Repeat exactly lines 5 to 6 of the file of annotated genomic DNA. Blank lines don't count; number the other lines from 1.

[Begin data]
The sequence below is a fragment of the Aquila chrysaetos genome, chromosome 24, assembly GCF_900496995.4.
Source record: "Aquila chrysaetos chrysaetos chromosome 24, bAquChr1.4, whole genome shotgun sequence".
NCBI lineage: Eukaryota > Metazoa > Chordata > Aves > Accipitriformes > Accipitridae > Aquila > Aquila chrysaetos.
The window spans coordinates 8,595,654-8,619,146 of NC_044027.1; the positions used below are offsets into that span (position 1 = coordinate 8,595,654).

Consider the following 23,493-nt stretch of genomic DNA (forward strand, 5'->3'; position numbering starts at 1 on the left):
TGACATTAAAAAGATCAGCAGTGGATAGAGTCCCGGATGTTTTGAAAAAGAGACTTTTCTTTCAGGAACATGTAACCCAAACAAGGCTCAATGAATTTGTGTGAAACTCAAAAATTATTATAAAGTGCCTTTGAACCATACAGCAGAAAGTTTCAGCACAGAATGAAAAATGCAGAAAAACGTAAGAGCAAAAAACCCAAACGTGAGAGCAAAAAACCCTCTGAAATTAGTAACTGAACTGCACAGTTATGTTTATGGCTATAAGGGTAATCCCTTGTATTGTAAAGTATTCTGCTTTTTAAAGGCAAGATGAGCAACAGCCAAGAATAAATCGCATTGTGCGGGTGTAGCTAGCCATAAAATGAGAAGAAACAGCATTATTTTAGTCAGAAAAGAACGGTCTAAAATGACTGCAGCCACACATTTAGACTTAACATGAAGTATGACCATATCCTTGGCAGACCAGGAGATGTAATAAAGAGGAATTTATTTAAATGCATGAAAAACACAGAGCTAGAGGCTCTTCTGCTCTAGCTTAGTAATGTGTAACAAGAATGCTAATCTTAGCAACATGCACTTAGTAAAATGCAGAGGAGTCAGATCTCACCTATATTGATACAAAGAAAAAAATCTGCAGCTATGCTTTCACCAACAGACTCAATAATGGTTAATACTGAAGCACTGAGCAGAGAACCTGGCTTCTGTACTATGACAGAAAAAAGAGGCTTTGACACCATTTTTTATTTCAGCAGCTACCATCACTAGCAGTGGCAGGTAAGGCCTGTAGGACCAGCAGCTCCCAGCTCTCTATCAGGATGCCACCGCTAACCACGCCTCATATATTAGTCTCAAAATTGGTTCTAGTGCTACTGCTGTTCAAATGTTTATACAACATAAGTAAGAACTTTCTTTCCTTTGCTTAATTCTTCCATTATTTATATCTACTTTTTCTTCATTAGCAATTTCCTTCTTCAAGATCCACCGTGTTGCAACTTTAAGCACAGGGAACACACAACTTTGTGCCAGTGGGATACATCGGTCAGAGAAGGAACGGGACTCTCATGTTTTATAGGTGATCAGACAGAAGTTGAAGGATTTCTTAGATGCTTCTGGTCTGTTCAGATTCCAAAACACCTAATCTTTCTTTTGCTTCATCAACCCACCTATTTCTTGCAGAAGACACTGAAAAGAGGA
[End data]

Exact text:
Consider the following 23,493-nt stretch of genomic DNA (forward strand, 5'->3'; position numbering starts at 1 on the left):
TGACATTAAAAAGATCAGCAGTGGATAGAGTCCCGGATGTTTTGAAAAAGAGACTTTTCTTTCAGGAACATGTAACCCAAACAAGGCTCAATGAATTTGTGTGAAACTCAAAAATTATTATAAAGTGCCTTTGAACCATACAGCAGAAAGTTTCAGCACAGAATGAAAAATGCAGAAAAACGTAAGAGCAAAAAACCCAAACGTGAGAGCAAAAAACCCTCTGAAATTAGTAACTGAACTGCACAGTTATGTTTATGGCTATAAGGGTAATCCCTTGTATTGTAAAGTATTCTGCTTTTTAAAGGCAAGATGAGCAACAGCCAAGAATAAATCGCATTGTGCGGGTGTAGCTAGCCATAAAATGAGAAGAAACAGCATTATTTTAGTCAGAAAAGAACGGTCTAAAATGACTGCAGCCACACATTTAGACTTAACATGAAGTATGACCATATCCTTGGCAGACCAGGAGATGTAATAAAGAGGAATTTATTTAAATGCATGAAAAACACAGAGCTAGAGGCTCTTCTGCTCTAGCTTAGTAATGTGTAACAAGAATGCTAATCTTAGCAACATGCACTTAGTAAAATGCAGAGGAGTCAGATCTCACCTATATTGATACAAAGAAAAAAATCTGCAGCTATGCTTTCACCAACAGACTCAATAATGGTTAATACTGAAGCACTGAGCAGAGAACCTGGCTTCTGTACTATGACAGAAAAAAGAGGCTTTGACACCATTTTTTATTTCAGCAGCTACCATCACTAGCAGTGGCAGGTAAGGCCTGTAGGACCAGCAGCTCCCAGCTCTCTATCAGGATGCCACCGCTAACCACGCCTCATATATTAGTCTCAAAATTGGTTCTAGTGCTACTGCTGTTCAAATGTTTATACAACATAAGTAAGAACTTTCTTTCCTTTGCTTAATTCTTCCATTATTTATATCTACTTTTTCTTCATTAGCAATTTCCTTCTTCAAGATCCACCGTGTTGCAACTTTAAGCACAGGGAACACACAACTTTGTGCCAGTGGGATACATCGGTCAGAGAAGGAACGGGACTCTCATGTTTTATAGGTGATCAGACAGAAGTTGAAGGATTTCTTAGATGCTTCTGGTCTGTTCAGATTCCAAAACACCTAATCTTTCTTTTGCTTCATCAACCCACCTATTTCTTGCAGAAGACACTGAAAAGAGGA